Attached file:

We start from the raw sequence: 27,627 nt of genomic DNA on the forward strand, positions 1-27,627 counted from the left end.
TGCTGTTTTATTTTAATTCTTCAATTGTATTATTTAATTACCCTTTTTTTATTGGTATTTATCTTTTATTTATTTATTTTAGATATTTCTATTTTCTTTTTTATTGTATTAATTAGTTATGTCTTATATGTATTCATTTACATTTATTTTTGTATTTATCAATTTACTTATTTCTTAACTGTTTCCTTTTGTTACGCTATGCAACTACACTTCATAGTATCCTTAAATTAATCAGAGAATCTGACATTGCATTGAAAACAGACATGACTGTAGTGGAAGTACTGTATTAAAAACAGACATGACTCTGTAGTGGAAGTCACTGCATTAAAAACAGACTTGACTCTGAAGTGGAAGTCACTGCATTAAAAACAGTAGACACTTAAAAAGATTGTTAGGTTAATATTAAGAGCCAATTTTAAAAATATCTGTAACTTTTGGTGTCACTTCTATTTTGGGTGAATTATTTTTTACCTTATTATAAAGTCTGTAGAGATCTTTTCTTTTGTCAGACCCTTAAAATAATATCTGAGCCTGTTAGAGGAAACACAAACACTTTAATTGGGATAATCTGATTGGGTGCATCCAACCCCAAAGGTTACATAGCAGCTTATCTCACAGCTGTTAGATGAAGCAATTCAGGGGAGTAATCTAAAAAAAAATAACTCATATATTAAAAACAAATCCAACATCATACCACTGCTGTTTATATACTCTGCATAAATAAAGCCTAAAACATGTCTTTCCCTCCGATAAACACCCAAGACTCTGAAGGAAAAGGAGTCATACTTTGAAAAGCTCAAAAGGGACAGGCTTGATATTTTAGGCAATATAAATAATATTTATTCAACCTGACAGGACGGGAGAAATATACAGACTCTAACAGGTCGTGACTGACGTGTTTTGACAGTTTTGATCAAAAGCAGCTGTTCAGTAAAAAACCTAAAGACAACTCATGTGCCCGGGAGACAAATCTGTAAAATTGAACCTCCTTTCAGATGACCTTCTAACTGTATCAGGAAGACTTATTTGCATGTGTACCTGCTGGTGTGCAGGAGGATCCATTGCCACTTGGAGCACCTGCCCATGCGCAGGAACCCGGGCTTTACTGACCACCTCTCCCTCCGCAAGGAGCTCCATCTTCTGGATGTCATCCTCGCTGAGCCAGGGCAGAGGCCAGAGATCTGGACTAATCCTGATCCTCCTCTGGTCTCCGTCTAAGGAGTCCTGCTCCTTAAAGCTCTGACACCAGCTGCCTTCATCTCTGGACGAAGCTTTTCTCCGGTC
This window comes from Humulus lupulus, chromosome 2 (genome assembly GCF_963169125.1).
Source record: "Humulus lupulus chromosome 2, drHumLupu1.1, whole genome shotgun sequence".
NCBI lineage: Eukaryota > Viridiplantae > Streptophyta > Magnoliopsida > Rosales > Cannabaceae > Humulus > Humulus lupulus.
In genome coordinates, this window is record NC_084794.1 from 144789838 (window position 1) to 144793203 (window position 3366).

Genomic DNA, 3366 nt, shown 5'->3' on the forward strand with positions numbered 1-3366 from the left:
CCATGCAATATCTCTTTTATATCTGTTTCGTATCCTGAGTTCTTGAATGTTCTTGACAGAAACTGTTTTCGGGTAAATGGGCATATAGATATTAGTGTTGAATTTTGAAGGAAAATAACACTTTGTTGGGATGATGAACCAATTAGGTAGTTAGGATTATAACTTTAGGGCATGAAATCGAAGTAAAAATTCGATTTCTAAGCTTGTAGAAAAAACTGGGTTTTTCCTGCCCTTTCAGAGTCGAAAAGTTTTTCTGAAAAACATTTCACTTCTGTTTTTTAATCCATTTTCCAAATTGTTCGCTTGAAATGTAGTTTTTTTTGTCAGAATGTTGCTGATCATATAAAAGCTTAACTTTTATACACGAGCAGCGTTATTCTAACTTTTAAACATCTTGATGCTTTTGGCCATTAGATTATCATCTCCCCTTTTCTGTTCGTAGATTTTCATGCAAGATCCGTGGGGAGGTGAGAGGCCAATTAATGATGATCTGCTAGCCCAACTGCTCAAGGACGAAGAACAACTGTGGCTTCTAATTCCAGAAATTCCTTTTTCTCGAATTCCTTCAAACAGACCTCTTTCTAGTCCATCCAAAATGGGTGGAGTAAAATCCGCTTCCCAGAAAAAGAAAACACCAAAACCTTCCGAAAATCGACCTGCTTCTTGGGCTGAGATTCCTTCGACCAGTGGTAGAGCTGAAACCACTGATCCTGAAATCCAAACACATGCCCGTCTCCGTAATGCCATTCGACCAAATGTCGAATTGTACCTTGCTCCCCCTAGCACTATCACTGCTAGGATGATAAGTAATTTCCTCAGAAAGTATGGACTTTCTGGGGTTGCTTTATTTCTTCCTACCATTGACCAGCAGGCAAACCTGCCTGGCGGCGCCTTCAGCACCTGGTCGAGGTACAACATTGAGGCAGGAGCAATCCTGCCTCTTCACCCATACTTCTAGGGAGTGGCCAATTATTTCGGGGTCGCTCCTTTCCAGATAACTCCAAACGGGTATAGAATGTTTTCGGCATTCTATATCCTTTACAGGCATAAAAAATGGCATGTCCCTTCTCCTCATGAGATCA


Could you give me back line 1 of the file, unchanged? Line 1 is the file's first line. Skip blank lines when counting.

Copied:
We start from the raw sequence: 27,627 nt of genomic DNA on the forward strand, positions 1-27,627 counted from the left end.